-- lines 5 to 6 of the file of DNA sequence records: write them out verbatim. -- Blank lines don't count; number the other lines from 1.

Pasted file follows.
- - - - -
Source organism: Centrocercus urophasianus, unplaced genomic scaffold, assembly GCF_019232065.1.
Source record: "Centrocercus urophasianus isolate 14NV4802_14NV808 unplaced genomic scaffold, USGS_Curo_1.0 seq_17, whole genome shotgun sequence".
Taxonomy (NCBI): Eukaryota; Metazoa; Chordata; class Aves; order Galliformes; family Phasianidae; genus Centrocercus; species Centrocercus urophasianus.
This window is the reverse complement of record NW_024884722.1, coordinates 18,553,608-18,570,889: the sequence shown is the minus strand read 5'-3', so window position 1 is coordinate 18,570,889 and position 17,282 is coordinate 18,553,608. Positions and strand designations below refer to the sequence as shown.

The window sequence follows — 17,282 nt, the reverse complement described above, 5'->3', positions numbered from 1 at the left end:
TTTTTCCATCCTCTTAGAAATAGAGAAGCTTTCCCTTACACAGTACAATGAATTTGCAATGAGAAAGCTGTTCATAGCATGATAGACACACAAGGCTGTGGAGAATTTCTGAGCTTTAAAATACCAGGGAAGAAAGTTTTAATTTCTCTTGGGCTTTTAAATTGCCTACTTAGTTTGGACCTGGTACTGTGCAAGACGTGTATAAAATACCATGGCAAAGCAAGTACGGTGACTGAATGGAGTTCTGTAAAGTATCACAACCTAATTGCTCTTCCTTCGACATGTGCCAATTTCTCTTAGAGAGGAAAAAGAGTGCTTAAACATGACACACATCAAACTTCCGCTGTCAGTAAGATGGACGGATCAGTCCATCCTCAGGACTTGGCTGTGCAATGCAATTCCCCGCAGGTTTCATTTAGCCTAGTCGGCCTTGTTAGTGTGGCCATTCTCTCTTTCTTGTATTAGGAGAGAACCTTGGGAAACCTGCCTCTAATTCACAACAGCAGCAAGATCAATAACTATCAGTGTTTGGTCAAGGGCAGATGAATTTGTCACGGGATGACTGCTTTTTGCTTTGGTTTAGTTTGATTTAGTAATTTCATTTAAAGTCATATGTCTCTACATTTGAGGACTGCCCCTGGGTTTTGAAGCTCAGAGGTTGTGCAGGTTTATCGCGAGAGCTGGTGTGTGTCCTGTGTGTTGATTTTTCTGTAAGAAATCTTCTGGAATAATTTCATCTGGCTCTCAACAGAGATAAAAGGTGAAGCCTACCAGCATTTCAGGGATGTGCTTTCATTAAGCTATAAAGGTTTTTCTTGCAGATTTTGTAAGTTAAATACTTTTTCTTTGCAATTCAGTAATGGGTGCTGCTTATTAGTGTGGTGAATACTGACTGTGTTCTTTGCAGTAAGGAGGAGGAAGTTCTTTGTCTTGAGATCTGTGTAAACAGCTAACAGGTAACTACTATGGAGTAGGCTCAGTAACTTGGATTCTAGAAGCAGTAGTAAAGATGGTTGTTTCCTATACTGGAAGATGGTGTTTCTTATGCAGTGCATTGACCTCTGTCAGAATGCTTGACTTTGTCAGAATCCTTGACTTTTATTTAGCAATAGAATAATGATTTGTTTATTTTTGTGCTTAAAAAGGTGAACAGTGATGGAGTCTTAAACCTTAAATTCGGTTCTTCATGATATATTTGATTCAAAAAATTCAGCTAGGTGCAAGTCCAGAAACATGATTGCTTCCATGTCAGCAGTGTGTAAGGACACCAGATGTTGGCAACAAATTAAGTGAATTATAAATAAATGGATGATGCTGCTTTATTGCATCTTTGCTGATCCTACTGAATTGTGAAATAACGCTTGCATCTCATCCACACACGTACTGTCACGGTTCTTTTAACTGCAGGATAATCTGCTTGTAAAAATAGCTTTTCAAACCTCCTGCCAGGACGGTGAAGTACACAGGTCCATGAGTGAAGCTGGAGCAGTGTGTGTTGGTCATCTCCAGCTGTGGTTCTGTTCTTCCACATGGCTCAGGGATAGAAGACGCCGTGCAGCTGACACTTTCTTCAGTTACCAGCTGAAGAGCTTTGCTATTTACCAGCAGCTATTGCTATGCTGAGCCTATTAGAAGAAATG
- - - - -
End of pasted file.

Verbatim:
The window sequence follows — 17,282 nt, the reverse complement described above, 5'->3', positions numbered from 1 at the left end:
TTTTTCCATCCTCTTAGAAATAGAGAAGCTTTCCCTTACACAGTACAATGAATTTGCAATGAGAAAGCTGTTCATAGCATGATAGACACACAAGGCTGTGGAGAATTTCTGAGCTTTAAAATACCAGGGAAGAAAGTTTTAATTTCTCTTGGGCTTTTAAATTGCCTACTTAGTTTGGACCTGGTACTGTGCAAGACGTGTATAAAATACCATGGCAAAGCAAGTACGGTGACTGAATGGAGTTCTGTAAAGTATCACAACCTAATTGCTCTTCCTTCGACATGTGCCAATTTCTCTTAGAGAGGAAAAAGAGTGCTTAAACATGACACACATCAAACTTCCGCTGTCAGTAAGATGGACGGATCAGTCCATCCTCAGGACTTGGCTGTGCAATGCAATTCCCCGCAGGTTTCATTTAGCCTAGTCGGCCTTGTTAGTGTGGCCATTCTCTCTTTCTTGTATTAGGAGAGAACCTTGGGAAACCTGCCTCTAATTCACAACAGCAGCAAGATCAATAACTATCAGTGTTTGGTCAAGGGCAGATGAATTTGTCACGGGATGACTGCTTTTTGCTTTGGTTTAGTTTGATTTAGTAATTTCATTTAAAGTCATATGTCTCTACATTTGAGGACTGCCCCTGGGTTTTGAAGCTCAGAGGTTGTGCAGGTTTATCGCGAGAGCTGGTGTGTGTCCTGTGTGTTGATTTTTCTGTAAGAAATCTTCTGGAATAATTTCATCTGGCTCTCAACAGAGATAAAAGGTGAAGCCTACCAGCATTTCAGGGATGTGCTTTCATTAAGCTATAAAGGTTTTTCTTGCAGATTTTGTAAGTTAAATACTTTTTCTTTGCAATTCAGTAATGGGTGCTGCTTATTAGTGTGGTGAATACTGACTGTGTTCTTTGCAGTAAGGAGGAGGAAGTTCTTTGTCTTGAGATCTGTGTAAACAGCTAACAGGTAACTACTATGGAGTAGGCTCAGTAACTTGGATTCTAGAAGCAGTAGTAAAGATGGTTGTTTCCTATACTGGAAGATGGTGTTTCTTATGCAGTGCATTGACCTCTGTCAGAATGCTTGACTTTGTCAGAATCCTTGACTTTTATTTAGCAATAGAATAATGATTTGTTTATTTTTGTGCTTAAAAAGGTGAACAGTGATGGAGTCTTAAACCTTAAATTCGGTTCTTCATGATATATTTGATTCAAAAAATTCAGCTAGGTGCAAGTCCAGAAACATGATTGCTTCCATGTCAGCAGTGTGTAAGGACACCAGATGTTGGCAACAAATTAAGTGAATTATAAATAAATGGATGATGCTGCTTTATTGCATCTTTGCTGATCCTACTGAATTGTGAAATAACGCTTGCATCTCATCCACACACGTACTGTCACGGTTCTTTTAACTGCAGGATAATCTGCTTGTAAAAATAGCTTTTCAAACCTCCTGCCAGGACGGTGAAGTACACAGGTCCATGAGTGAAGCTGGAGCAGTGTGTGTTGGTCATCTCCAGCTGTGGTTCTGTTCTTCCACATGGCTCAGGGATAGAAGACGCCGTGCAGCTGACACTTTCTTCAGTTACCAGCTGAAGAGCTTTGCTATTTACCAGCAGCTATTGCTATGCTGAGCCTATTAGAAGAAATG